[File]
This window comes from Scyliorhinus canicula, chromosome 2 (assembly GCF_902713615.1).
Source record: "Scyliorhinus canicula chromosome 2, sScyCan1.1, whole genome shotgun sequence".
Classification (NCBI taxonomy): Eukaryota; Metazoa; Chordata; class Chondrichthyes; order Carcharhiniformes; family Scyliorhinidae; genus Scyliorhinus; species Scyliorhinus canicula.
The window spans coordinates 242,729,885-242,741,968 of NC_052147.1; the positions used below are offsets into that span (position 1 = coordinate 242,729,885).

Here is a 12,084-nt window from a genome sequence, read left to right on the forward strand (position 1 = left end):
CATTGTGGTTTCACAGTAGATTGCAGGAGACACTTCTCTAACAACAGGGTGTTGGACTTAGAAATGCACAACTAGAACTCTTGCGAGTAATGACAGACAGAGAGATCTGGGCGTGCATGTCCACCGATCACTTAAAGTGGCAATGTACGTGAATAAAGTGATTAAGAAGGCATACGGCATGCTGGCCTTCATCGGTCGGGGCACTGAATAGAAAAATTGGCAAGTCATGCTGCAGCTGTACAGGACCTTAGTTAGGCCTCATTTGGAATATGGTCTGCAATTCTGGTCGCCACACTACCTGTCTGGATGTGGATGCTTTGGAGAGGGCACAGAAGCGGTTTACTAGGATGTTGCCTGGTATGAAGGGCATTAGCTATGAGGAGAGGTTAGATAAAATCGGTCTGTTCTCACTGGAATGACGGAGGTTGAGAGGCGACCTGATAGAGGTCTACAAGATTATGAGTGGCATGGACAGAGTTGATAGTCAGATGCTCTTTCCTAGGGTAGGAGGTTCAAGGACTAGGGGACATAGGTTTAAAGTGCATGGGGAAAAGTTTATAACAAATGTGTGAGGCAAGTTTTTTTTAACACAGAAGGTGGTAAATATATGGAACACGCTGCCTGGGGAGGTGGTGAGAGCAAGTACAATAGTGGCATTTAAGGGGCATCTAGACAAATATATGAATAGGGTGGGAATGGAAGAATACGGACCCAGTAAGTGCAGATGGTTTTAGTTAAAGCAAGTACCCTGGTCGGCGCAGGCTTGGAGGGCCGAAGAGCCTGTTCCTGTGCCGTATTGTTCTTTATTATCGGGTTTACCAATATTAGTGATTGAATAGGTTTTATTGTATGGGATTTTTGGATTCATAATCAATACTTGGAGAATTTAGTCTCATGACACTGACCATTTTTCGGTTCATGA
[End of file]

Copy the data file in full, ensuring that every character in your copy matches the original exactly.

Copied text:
This window comes from Scyliorhinus canicula, chromosome 2 (assembly GCF_902713615.1).
Source record: "Scyliorhinus canicula chromosome 2, sScyCan1.1, whole genome shotgun sequence".
Classification (NCBI taxonomy): Eukaryota; Metazoa; Chordata; class Chondrichthyes; order Carcharhiniformes; family Scyliorhinidae; genus Scyliorhinus; species Scyliorhinus canicula.
The window spans coordinates 242,729,885-242,741,968 of NC_052147.1; the positions used below are offsets into that span (position 1 = coordinate 242,729,885).

Here is a 12,084-nt window from a genome sequence, read left to right on the forward strand (position 1 = left end):
CATTGTGGTTTCACAGTAGATTGCAGGAGACACTTCTCTAACAACAGGGTGTTGGACTTAGAAATGCACAACTAGAACTCTTGCGAGTAATGACAGACAGAGAGATCTGGGCGTGCATGTCCACCGATCACTTAAAGTGGCAATGTACGTGAATAAAGTGATTAAGAAGGCATACGGCATGCTGGCCTTCATCGGTCGGGGCACTGAATAGAAAAATTGGCAAGTCATGCTGCAGCTGTACAGGACCTTAGTTAGGCCTCATTTGGAATATGGTCTGCAATTCTGGTCGCCACACTACCTGTCTGGATGTGGATGCTTTGGAGAGGGCACAGAAGCGGTTTACTAGGATGTTGCCTGGTATGAAGGGCATTAGCTATGAGGAGAGGTTAGATAAAATCGGTCTGTTCTCACTGGAATGACGGAGGTTGAGAGGCGACCTGATAGAGGTCTACAAGATTATGAGTGGCATGGACAGAGTTGATAGTCAGATGCTCTTTCCTAGGGTAGGAGGTTCAAGGACTAGGGGACATAGGTTTAAAGTGCATGGGGAAAAGTTTATAACAAATGTGTGAGGCAAGTTTTTTTTAACACAGAAGGTGGTAAATATATGGAACACGCTGCCTGGGGAGGTGGTGAGAGCAAGTACAATAGTGGCATTTAAGGGGCATCTAGACAAATATATGAATAGGGTGGGAATGGAAGAATACGGACCCAGTAAGTGCAGATGGTTTTAGTTAAAGCAAGTACCCTGGTCGGCGCAGGCTTGGAGGGCCGAAGAGCCTGTTCCTGTGCCGTATTGTTCTTTATTATCGGGTTTACCAATATTAGTGATTGAATAGGTTTTATTGTATGGGATTTTTGGATTCATAATCAATACTTGGAGAATTTAGTCTCATGACACTGACCATTTTTCGGTTCATGA